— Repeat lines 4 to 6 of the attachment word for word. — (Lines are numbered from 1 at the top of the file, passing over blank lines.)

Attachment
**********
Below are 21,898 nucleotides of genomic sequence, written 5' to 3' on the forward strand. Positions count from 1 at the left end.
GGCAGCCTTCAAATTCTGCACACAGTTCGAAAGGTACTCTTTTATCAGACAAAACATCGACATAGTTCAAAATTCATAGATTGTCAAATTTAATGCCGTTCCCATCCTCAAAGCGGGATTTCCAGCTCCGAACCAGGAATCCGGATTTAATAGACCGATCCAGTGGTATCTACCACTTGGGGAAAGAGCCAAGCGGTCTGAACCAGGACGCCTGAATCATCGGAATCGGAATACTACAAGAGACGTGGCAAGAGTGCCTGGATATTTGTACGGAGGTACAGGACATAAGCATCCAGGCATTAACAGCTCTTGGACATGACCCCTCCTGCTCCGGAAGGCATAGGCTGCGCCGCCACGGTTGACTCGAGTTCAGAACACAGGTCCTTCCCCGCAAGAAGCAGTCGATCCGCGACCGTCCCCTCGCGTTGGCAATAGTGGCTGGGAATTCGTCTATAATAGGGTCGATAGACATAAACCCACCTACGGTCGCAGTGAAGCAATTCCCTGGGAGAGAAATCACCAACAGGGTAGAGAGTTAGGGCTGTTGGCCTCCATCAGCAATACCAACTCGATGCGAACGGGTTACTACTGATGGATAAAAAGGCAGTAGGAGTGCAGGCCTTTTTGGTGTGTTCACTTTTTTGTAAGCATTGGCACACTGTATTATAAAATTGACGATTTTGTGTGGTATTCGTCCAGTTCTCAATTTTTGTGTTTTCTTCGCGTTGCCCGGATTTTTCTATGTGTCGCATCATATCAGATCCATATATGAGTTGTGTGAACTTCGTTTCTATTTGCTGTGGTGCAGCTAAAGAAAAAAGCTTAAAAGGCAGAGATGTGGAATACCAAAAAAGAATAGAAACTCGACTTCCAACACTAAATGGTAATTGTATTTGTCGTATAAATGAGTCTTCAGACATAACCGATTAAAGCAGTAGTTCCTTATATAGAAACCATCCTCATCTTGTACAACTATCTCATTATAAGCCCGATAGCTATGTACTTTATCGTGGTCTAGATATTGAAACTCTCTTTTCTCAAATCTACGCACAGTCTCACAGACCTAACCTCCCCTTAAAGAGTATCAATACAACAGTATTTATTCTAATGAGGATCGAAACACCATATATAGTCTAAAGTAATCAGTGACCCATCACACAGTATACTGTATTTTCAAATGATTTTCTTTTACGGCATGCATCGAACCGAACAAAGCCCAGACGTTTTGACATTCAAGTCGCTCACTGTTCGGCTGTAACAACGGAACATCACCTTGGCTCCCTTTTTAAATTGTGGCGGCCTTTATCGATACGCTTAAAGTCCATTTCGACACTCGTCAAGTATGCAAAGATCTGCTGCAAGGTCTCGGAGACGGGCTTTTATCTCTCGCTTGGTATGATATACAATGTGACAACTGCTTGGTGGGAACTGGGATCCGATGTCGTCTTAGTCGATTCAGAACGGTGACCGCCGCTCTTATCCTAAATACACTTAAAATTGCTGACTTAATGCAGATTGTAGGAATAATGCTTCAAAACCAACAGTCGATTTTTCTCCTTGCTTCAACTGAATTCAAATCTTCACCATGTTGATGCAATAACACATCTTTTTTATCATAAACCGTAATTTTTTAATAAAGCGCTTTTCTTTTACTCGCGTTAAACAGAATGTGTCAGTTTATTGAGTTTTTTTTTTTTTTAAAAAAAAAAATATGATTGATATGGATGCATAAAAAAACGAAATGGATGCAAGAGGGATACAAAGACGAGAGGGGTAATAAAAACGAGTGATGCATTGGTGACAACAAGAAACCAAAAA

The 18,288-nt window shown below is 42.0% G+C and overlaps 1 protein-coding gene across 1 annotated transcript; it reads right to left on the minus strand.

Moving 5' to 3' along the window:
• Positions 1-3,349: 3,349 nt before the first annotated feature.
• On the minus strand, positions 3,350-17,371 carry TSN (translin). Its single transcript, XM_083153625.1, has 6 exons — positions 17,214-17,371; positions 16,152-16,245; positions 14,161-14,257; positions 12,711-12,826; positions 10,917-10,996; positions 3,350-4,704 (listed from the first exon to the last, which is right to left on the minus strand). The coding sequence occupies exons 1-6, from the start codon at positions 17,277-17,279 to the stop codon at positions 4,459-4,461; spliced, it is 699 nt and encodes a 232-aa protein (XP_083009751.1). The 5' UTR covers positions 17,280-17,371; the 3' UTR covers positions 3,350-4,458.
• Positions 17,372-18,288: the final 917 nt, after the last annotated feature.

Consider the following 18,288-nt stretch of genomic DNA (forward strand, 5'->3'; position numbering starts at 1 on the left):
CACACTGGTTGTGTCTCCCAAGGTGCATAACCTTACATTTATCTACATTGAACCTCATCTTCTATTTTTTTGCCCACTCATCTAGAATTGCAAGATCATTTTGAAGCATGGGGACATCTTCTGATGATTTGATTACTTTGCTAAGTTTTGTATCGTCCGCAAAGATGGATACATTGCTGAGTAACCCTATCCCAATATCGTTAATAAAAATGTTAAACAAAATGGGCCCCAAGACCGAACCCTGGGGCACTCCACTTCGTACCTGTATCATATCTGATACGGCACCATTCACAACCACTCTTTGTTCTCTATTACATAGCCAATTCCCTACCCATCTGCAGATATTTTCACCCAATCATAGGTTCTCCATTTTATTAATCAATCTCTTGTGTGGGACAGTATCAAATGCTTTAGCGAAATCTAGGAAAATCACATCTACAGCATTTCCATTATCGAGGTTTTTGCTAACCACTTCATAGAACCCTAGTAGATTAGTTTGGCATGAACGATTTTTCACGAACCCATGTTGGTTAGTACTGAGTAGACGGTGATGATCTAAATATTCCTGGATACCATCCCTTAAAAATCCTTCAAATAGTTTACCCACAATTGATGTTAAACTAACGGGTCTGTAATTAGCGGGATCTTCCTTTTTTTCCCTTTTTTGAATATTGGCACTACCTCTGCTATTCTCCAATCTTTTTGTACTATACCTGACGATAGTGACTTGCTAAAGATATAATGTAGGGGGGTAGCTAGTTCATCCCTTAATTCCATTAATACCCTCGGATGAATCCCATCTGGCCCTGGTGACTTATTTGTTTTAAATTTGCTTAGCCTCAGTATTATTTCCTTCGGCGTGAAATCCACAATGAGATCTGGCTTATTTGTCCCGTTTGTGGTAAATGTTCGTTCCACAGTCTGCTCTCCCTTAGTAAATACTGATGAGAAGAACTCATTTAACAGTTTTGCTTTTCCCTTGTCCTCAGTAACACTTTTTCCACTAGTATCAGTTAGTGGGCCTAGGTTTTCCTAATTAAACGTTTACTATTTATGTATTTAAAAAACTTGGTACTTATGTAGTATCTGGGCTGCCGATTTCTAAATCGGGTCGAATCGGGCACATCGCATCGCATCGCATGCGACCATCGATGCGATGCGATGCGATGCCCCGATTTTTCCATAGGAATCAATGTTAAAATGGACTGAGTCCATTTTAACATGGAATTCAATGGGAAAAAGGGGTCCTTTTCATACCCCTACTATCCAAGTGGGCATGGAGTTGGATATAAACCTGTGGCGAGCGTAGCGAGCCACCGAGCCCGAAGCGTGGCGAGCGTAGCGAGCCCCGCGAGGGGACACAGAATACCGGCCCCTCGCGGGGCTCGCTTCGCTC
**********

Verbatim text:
Moving 5' to 3' along the window:
• Positions 1-3,349: 3,349 nt before the first annotated feature.
• On the minus strand, positions 3,350-17,371 carry TSN (translin). Its single transcript, XM_083153625.1, has 6 exons — positions 17,214-17,371; positions 16,152-16,245; positions 14,161-14,257; positions 12,711-12,826; positions 10,917-10,996; positions 3,350-4,704 (listed from the first exon to the last, which is right to left on the minus strand). The coding sequence occupies exons 1-6, from the start codon at positions 17,277-17,279 to the stop codon at positions 4,459-4,461; spliced, it is 699 nt and encodes a 232-aa protein (XP_083009751.1). The 5' UTR covers positions 17,280-17,371; the 3' UTR covers positions 3,350-4,458.